Blackmailer told victims he was an IRA hit man
An Irish traveller blackmailed two Westcountry horse dealers out of thousands of pounds after convincing them he was an IRA hit man who would shoot them unless they paid up, a court heard.
Terrence McGinley devised an elaborate charade to persuade the two victims that he was a former terrorist who would not hesitate to use violence, Exeter Crown Court was told.
He invented trumped up demands for money from the two men and told them that the debt to him would grow at the rate of £1,000 a day and he or his Irish friends would kill them if they defied him.
McGinley, 30, used the alias of Paul Maguire and worked with smallholder Joseph Beach, 31, who helped him set up the deception.
NEW IN : for those cold winter nights highland check dog and cat beds in stock, fleecy and washable ideal for those nights snuggling by the fire...... available in 3 colourways
Contact: 01271 440626
Valid until: Saturday, January 25 2014
Beach, from Winscombe, Somerset, pretended to call up a contact in the equestrian world in Ireland in the presence of the victims to ask about Maguire. In reality he was calling up McGinley, who warned the victims that they had to pay up because Maguire was a very dangerous man.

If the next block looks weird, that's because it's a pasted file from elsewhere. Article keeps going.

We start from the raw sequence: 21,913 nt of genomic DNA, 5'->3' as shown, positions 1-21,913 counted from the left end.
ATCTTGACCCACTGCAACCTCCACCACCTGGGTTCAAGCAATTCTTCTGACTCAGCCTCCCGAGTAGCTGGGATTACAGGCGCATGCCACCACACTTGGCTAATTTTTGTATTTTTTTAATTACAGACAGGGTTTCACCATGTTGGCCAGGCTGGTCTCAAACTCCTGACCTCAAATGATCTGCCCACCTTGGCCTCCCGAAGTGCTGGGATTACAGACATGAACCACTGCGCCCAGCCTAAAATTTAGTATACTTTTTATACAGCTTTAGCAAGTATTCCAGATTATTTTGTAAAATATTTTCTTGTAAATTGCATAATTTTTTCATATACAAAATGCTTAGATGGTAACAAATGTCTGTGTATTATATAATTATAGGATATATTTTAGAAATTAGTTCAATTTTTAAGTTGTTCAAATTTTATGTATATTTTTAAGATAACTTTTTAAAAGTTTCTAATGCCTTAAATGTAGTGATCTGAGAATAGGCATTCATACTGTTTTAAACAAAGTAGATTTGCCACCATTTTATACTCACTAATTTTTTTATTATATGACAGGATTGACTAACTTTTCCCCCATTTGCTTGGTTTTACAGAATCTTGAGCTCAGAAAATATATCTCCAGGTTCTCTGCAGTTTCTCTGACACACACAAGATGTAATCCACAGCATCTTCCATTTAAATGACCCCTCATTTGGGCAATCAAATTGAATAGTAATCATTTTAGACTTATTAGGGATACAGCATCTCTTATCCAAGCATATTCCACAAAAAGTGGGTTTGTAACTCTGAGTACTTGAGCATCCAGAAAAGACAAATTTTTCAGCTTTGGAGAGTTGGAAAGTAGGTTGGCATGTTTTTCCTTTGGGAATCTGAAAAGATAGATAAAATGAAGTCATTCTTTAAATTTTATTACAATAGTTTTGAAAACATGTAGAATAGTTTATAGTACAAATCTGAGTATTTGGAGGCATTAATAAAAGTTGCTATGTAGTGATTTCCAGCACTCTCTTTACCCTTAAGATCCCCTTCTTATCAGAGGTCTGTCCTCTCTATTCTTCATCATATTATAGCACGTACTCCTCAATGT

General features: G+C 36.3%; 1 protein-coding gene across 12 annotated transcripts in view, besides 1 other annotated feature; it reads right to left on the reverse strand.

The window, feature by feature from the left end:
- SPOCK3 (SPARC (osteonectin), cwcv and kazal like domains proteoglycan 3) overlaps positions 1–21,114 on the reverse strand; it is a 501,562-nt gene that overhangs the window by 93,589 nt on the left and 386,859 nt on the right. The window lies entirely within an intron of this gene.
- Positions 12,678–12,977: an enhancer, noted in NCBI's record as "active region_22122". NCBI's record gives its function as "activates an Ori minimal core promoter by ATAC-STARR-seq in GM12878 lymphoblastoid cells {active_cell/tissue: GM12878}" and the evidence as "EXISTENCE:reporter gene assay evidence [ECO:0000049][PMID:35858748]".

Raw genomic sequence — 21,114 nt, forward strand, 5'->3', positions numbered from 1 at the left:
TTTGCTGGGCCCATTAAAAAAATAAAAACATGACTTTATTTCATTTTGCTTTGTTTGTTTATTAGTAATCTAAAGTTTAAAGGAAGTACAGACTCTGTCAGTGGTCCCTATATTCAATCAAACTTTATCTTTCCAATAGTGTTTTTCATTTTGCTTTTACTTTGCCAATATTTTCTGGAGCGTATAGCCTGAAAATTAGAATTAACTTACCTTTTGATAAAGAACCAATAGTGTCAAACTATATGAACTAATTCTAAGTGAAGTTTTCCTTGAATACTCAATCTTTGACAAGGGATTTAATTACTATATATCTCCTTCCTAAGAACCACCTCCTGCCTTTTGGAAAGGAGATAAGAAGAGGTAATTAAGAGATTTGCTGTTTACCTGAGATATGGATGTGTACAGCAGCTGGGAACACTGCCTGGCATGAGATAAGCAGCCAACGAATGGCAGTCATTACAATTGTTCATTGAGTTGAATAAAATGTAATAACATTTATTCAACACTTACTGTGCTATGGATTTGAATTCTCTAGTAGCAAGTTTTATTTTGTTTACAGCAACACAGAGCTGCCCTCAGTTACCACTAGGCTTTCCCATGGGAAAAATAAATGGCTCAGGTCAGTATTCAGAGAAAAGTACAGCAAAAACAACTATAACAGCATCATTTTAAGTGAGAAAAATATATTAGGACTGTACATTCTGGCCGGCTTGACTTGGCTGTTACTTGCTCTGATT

McGinley, of Bridie's Cot Caravan site, near Lewes, Sussex, admitted conspiracy to blackmail and will be sentenced later. Beach has already been jailed for two-and-a-half years.
Judge Francis Gilbert, QC, adjourned the case for a special hearing to establish McGinley's role in the plot, after he said he was not the main instigator. Emily Pitts, prosecuting, said the first victim, a 51-year-old businessman from South East Cornwall, paid £3,000 but went to the police when McGinley demanded £9,000 more. The second, a 76-year-old Exmoor farmer, went straight to the police rather than handing over the cash.
She said: "The Cornish victim received a call from a man who said he was Paul Maguire who said he represented the IRA and had bought a debt from another horse dealer.
"He demanded £3,000 by the following day or it would be increased to £4,000. He took the threat seriously and went to a friend for advice, and that man made inquiries with Joseph Beach.
"Unknown to either of them, Beach was working in collusion with McGinley and a phone call was made to an Irish individual who indicated they should take the threats very seriously.
"As a result of what they were told the victims arranged to pay over the £3,000.
"The dealer from Cornwall was then told the debt had been passed on again and he would have to pay a further £9,000 at which point he reported it to the police.
"His friend then received a threatening call from Maguire demanding what was said to be a fine of £5,000 and more threats were made. These were violent threats made to someone in their mid 70s which were taken very seriously and caused extreme upset to those involved."